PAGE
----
Amazon.com has slapped a lawsuit on Barnesandnoble.com, which accuses its rival of copying a shopping feature on its Web site.
Amazon claims that Barnesandnoble "meticulously copied" its 1-Click feature, which enables consumers to shop without going through multiple steps or re-enter their shipping and billing information each time they buy. Amazon alleges its competitor's Express Lane facility is based on the firm's patented technology.
1-Click was introduced onto Amazon's Web site in September 1997, while Barnesandnoble's Express Lane has been available since May 1998.
In its suit Amazon argues: "The uniqueness and consistency of the experience consumers encounter using the Amazon.com site is crucial to Amazon.com's ability to successfully expand its business. The 1-Click feature is one of Amazon.com's signature strategies for differentiating itself."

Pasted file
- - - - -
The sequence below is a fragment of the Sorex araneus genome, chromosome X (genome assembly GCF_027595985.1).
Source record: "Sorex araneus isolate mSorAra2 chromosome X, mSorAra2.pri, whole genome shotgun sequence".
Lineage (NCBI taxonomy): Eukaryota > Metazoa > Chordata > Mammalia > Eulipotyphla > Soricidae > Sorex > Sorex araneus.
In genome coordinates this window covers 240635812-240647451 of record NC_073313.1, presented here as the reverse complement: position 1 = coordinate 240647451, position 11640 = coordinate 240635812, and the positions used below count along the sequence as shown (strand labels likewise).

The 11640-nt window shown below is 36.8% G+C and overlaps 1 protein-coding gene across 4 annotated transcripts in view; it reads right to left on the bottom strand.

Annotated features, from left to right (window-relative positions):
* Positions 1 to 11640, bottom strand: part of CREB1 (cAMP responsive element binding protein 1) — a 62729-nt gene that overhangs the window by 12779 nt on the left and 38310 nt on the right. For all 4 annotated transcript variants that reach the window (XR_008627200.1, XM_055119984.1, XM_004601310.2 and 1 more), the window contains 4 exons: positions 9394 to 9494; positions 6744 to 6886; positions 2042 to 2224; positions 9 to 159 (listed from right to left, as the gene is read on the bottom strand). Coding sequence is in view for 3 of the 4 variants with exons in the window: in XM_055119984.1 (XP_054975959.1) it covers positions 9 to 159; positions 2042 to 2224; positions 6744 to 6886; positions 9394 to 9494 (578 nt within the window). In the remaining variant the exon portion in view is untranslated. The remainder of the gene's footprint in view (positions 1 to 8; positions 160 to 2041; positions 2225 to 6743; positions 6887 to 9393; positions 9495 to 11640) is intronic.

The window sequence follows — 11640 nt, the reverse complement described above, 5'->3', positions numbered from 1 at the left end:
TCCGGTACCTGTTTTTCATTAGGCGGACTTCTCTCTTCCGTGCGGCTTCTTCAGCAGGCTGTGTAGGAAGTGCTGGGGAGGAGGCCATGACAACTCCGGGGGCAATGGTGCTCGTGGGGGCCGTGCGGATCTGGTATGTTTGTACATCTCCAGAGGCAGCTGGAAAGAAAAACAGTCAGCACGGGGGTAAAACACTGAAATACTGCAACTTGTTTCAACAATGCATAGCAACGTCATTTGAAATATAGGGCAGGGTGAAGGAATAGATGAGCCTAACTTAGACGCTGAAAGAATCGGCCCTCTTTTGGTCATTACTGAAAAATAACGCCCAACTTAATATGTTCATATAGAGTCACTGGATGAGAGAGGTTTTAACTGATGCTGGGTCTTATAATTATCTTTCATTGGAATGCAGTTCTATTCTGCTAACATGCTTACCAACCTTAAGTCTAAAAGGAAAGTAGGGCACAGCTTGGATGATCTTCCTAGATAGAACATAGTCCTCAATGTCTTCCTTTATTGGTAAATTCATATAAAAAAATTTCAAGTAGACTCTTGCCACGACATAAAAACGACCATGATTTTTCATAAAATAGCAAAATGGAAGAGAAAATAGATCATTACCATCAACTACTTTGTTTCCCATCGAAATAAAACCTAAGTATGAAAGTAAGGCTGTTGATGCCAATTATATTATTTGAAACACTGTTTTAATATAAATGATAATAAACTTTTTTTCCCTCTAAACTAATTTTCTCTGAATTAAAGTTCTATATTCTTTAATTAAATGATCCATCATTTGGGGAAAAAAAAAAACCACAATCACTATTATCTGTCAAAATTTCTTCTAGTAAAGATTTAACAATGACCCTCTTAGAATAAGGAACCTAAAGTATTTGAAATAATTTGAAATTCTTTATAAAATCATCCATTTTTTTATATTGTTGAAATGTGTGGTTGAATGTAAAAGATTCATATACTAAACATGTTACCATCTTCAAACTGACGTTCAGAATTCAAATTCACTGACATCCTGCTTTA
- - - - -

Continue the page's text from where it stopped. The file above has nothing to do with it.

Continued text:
But Barnesandnoble issued a statement denying the allegations and claiming the lawsuit was a "desperate attempt to retaliate for our growing market share".
It continued: "Traffic to our Web site was up substantially today because of the publicity. We thank our competitor for the incremental sales."
But analysts believe that this lawsuit and a similar one filed by Priceline.com, which accused Microsoft of copying its auctioning facility, could have a significant impact on the development of ecommerce.
Zona Research said that such innovations, which are intended to make online purchasing simpler, could be stifled due to fears of copyright infringement. In a bulletin on Amazon's lawsuit, it said: "The distinction between a technology or product and that of a customer service or buying behaviour is blurred. Blurred vision causes accidents."
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